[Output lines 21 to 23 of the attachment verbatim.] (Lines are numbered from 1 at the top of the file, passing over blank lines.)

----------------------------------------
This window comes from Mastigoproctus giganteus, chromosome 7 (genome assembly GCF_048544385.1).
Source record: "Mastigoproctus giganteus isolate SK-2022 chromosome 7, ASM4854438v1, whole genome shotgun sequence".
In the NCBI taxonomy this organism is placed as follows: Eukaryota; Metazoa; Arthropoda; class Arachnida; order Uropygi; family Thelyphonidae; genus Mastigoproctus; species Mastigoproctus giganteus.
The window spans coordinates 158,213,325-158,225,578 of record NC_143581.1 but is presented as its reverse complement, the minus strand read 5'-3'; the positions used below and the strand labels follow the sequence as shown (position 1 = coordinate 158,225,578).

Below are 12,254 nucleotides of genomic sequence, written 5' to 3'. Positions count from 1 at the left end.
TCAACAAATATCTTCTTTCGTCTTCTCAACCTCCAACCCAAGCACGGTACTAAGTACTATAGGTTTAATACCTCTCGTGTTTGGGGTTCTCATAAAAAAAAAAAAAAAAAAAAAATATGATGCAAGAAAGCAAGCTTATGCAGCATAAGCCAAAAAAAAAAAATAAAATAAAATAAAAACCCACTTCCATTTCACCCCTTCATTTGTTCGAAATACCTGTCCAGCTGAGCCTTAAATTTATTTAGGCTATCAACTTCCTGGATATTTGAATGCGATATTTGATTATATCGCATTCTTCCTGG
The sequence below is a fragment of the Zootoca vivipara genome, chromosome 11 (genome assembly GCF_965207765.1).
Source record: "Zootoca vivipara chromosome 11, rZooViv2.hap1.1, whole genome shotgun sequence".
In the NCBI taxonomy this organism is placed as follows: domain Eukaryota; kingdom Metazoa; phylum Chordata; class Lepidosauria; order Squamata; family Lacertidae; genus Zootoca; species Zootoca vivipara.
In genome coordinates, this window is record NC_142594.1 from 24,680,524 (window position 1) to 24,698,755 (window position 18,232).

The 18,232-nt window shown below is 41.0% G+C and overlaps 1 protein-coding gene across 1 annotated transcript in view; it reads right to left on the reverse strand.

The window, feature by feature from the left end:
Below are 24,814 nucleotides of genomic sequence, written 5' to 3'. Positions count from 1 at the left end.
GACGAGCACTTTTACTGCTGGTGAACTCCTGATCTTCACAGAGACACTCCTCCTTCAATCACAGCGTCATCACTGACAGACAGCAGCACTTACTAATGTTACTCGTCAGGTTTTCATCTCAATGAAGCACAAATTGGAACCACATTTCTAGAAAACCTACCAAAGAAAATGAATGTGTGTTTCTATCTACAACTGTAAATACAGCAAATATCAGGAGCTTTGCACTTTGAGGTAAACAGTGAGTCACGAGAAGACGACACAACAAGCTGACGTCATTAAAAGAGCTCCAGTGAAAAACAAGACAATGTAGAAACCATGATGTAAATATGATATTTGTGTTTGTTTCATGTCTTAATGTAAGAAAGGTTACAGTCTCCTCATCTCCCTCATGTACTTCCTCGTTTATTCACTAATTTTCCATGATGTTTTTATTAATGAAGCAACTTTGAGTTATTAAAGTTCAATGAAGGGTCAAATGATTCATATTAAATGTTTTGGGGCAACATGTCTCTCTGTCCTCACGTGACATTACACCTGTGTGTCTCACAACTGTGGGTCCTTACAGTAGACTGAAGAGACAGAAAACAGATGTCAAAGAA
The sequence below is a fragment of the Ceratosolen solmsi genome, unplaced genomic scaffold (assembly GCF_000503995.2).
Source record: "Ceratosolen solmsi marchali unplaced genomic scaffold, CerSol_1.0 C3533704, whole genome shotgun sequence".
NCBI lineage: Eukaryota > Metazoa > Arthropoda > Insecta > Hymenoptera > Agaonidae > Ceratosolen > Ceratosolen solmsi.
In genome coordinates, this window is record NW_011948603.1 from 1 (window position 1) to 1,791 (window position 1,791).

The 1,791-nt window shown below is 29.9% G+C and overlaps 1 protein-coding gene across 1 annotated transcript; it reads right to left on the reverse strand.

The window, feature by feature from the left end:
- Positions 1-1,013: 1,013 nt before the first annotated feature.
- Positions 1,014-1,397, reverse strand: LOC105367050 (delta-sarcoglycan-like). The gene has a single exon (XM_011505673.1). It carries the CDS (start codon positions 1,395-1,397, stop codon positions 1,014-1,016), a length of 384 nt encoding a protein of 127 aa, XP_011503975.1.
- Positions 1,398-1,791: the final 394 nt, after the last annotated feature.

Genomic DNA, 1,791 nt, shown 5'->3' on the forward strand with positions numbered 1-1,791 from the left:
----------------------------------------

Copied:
- Positions 1-1,013: 1,013 nt before the first annotated feature.
- Positions 1,014-1,397, reverse strand: LOC105367050 (delta-sarcoglycan-like). The gene has a single exon (XM_011505673.1). It carries the CDS (start codon positions 1,395-1,397, stop codon positions 1,014-1,016), a length of 384 nt encoding a protein of 127 aa, XP_011503975.1.
- Positions 1,398-1,791: the final 394 nt, after the last annotated feature.